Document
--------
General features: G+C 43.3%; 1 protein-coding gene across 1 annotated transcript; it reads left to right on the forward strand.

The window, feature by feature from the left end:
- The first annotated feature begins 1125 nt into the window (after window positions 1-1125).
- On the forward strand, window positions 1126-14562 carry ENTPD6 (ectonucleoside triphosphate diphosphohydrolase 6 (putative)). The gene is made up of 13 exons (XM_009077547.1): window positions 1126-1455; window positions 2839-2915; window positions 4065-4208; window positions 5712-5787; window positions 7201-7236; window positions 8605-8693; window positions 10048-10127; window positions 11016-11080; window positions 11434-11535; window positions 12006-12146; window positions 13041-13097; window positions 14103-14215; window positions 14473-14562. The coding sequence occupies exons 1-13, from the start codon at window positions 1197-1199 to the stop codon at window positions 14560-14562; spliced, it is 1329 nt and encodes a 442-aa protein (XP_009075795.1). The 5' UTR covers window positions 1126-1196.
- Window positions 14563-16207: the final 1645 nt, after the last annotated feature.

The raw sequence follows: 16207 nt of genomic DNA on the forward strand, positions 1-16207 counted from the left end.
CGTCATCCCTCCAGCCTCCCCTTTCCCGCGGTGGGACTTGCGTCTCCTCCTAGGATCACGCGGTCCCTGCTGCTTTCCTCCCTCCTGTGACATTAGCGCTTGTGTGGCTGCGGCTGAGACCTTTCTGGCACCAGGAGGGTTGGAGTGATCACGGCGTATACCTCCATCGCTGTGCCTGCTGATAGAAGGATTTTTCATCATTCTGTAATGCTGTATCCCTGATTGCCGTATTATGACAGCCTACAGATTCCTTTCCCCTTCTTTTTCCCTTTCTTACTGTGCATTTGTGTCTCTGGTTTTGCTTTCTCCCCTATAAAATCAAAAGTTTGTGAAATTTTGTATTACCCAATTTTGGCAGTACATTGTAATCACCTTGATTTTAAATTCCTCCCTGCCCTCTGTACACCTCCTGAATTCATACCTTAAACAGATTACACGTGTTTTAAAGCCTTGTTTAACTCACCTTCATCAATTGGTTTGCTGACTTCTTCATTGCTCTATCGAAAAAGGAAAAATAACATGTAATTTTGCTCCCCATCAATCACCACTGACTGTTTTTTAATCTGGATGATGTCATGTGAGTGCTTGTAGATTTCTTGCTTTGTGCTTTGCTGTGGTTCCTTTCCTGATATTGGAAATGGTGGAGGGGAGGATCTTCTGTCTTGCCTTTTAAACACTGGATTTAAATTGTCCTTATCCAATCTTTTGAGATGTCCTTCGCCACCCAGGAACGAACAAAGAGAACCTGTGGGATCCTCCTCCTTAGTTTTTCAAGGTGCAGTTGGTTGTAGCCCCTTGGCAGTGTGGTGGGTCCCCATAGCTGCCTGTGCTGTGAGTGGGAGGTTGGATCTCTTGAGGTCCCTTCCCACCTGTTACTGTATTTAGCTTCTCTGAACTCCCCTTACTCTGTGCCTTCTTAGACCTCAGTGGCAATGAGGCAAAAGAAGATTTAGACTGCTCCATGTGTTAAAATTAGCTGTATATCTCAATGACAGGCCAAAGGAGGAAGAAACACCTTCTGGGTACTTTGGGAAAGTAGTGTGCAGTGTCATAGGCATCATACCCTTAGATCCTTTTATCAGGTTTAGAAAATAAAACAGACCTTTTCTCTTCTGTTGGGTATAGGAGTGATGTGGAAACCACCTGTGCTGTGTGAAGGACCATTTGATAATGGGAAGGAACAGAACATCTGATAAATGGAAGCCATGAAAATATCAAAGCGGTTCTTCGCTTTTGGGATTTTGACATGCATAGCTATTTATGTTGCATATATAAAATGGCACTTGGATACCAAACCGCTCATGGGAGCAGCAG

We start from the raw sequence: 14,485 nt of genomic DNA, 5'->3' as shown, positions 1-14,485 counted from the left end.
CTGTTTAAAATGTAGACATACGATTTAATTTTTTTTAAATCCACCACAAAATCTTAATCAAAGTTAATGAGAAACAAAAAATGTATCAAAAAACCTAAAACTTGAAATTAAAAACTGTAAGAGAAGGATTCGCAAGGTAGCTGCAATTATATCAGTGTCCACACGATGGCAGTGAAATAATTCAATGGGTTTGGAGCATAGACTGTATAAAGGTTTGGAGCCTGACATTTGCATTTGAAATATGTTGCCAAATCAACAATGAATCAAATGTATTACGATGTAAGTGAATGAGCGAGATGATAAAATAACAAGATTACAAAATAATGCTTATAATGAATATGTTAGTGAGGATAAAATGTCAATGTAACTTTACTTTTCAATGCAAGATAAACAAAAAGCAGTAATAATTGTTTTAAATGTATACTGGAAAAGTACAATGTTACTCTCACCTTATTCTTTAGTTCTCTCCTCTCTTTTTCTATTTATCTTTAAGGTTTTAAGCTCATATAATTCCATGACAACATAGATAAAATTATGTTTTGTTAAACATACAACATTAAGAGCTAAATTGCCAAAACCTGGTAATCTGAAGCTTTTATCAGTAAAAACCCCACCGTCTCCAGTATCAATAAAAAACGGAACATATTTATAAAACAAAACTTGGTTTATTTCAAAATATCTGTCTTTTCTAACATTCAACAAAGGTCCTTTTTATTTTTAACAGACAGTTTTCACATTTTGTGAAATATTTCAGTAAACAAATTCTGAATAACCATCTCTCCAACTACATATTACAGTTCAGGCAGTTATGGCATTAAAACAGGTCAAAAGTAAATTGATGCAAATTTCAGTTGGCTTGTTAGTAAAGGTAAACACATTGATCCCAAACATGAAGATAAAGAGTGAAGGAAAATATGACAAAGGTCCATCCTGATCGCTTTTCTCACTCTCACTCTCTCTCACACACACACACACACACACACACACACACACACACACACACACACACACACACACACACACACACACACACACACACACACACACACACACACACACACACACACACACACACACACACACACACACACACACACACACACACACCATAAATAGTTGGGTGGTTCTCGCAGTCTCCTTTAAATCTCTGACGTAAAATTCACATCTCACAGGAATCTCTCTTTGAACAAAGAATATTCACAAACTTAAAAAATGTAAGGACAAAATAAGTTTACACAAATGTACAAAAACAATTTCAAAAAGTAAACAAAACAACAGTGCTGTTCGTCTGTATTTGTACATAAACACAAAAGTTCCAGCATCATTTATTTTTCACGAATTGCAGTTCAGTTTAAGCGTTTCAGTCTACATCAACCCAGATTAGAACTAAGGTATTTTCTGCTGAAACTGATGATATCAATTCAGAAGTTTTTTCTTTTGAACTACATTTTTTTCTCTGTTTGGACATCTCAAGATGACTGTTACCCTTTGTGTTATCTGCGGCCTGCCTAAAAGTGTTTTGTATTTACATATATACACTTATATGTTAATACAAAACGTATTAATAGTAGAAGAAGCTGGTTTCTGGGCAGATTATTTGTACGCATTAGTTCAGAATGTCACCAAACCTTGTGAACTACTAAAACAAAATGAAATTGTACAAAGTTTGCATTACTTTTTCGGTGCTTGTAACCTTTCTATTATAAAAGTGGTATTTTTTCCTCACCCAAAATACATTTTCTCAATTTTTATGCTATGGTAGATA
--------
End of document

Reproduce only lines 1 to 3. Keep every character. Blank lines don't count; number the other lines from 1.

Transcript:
General features: G+C 43.3%; 1 protein-coding gene across 1 annotated transcript; it reads left to right on the forward strand.

The window, feature by feature from the left end:
- The first annotated feature begins 1125 nt into the window (after window positions 1-1125).